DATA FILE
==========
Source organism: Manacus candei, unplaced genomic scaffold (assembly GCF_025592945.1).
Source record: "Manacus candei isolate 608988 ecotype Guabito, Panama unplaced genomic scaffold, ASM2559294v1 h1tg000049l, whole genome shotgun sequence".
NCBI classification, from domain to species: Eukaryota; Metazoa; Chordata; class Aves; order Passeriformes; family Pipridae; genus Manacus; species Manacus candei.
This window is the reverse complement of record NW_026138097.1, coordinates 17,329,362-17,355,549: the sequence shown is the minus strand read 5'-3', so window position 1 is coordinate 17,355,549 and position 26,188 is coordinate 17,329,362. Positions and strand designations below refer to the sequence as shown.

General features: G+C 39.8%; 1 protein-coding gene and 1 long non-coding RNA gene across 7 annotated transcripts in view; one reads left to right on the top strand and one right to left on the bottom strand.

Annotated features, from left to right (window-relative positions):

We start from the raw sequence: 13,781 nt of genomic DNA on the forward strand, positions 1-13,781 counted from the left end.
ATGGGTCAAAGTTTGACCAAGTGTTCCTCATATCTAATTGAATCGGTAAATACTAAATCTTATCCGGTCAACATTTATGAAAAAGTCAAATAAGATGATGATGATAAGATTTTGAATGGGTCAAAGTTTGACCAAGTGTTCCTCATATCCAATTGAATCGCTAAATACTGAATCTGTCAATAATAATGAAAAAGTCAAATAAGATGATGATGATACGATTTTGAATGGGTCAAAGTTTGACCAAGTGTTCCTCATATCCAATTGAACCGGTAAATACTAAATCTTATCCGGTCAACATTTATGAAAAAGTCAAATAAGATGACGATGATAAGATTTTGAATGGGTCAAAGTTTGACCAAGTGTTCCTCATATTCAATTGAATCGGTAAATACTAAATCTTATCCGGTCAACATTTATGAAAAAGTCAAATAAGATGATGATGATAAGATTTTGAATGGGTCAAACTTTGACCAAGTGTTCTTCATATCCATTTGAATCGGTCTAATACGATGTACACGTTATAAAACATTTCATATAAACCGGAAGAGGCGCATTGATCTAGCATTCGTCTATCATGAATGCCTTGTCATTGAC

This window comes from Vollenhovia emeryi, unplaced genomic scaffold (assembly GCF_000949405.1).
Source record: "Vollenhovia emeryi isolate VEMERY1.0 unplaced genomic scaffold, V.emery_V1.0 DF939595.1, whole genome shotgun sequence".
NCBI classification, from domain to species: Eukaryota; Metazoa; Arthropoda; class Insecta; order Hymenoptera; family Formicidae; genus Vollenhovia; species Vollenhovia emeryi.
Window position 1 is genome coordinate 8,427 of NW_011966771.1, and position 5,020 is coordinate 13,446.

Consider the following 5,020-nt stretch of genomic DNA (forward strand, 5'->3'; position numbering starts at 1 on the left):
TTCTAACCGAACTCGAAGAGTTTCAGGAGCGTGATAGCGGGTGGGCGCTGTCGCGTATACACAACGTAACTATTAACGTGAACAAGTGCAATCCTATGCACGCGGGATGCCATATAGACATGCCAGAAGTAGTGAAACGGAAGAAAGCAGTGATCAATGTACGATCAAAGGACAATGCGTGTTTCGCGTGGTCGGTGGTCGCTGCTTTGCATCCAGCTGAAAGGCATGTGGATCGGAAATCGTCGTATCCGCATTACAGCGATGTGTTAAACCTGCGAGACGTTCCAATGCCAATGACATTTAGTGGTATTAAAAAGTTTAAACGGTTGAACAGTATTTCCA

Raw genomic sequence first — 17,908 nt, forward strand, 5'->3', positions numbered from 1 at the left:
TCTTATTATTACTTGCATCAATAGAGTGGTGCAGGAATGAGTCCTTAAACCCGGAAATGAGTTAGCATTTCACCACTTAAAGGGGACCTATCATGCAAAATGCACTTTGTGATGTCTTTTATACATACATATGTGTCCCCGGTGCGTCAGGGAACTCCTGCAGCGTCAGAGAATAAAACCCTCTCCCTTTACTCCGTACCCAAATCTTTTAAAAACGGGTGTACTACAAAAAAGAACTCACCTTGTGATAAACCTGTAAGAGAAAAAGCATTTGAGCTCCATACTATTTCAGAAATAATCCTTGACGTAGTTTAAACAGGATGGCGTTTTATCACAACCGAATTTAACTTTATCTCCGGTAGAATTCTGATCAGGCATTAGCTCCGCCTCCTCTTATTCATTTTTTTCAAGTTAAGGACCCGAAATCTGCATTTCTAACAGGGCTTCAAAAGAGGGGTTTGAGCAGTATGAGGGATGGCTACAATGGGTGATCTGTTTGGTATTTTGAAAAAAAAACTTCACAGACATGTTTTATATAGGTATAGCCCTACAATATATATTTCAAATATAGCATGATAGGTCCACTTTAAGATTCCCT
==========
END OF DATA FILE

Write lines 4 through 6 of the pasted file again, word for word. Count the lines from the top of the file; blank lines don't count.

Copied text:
This window is the reverse complement of record NW_026138097.1, coordinates 17,329,362-17,355,549: the sequence shown is the minus strand read 5'-3', so window position 1 is coordinate 17,355,549 and position 26,188 is coordinate 17,329,362. Positions and strand designations below refer to the sequence as shown.

General features: G+C 39.8%; 1 protein-coding gene and 1 long non-coding RNA gene across 7 annotated transcripts in view; one reads left to right on the top strand and one right to left on the bottom strand.

Annotated features, from left to right (window-relative positions):